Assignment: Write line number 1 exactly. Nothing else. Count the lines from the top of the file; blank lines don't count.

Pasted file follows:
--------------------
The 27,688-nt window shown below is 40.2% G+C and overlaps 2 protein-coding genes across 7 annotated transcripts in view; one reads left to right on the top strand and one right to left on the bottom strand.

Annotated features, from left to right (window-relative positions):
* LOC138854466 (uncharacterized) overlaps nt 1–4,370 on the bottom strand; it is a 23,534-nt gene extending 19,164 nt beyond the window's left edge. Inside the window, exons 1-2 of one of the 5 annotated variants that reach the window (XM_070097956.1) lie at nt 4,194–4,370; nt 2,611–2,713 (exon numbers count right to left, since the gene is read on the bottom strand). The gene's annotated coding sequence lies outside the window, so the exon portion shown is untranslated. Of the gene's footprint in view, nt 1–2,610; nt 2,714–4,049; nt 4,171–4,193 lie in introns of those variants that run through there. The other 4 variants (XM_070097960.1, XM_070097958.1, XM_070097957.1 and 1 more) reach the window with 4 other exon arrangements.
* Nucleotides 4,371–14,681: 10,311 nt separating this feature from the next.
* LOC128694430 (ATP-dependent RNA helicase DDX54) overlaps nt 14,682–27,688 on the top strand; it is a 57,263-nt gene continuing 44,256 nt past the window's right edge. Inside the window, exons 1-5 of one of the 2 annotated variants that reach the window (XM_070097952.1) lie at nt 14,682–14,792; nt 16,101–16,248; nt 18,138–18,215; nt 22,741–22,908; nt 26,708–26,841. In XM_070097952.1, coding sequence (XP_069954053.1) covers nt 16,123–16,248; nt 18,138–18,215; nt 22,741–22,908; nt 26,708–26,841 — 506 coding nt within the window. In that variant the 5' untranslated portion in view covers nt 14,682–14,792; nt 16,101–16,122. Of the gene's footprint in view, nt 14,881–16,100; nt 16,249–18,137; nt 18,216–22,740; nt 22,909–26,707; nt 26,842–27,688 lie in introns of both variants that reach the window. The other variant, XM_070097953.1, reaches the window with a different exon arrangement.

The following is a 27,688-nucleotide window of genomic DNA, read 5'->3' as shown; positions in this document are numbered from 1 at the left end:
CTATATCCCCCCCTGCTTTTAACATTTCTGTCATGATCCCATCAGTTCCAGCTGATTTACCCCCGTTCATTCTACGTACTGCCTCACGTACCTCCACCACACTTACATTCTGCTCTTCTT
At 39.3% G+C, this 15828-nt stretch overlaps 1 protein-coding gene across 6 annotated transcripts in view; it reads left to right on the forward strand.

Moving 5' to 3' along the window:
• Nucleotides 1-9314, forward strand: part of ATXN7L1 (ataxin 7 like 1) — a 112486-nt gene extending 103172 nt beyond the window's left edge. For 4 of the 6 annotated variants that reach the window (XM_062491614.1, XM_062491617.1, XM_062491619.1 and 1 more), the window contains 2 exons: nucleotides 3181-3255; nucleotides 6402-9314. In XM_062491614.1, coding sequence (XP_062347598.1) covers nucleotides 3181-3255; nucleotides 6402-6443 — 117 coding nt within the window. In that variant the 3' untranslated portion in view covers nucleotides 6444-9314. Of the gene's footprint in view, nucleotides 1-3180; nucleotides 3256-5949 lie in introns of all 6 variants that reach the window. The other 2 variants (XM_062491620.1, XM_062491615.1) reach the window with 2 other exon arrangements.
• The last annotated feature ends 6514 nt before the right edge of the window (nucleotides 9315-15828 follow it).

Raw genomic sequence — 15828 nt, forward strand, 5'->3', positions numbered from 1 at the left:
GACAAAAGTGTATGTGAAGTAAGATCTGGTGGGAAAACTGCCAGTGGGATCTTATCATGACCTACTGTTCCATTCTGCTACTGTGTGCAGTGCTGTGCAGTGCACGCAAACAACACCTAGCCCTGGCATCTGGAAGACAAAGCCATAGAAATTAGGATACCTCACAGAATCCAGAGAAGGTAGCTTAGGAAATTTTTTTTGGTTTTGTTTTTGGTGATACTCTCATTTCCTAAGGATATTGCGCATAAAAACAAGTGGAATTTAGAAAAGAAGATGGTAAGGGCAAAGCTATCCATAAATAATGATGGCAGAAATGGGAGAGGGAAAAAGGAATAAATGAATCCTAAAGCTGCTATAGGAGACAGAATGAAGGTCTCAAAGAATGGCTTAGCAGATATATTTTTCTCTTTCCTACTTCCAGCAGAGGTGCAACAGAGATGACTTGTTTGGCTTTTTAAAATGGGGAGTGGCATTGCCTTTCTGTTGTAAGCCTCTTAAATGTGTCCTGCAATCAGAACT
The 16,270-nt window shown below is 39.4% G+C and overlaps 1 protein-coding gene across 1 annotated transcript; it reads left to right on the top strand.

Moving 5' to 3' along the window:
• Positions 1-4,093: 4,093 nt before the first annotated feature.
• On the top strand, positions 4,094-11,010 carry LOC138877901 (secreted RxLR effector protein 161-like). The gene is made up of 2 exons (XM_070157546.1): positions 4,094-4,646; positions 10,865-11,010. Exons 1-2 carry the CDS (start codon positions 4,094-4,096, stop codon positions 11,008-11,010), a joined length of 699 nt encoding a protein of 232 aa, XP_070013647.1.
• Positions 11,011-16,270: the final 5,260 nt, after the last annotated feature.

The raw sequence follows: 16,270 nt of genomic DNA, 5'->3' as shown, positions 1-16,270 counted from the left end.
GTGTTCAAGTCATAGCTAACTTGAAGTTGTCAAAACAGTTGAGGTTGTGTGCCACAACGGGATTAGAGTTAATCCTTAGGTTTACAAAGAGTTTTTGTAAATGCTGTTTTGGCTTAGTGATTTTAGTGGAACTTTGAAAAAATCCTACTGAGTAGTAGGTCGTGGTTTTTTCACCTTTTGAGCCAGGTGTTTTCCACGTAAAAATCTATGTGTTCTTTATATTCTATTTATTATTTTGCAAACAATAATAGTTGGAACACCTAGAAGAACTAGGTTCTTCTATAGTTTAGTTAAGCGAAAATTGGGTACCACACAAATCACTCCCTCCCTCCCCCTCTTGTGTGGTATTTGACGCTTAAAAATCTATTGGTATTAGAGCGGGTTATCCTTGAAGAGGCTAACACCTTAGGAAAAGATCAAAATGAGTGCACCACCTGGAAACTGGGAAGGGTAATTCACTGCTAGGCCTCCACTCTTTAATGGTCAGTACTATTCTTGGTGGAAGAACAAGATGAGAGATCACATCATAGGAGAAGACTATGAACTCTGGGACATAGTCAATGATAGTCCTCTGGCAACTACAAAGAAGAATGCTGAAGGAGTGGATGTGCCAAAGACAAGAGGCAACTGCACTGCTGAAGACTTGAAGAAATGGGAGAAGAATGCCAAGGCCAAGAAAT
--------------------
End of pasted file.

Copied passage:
The 27,688-nt window shown below is 40.2% G+C and overlaps 2 protein-coding genes across 7 annotated transcripts in view; one reads left to right on the top strand and one right to left on the bottom strand.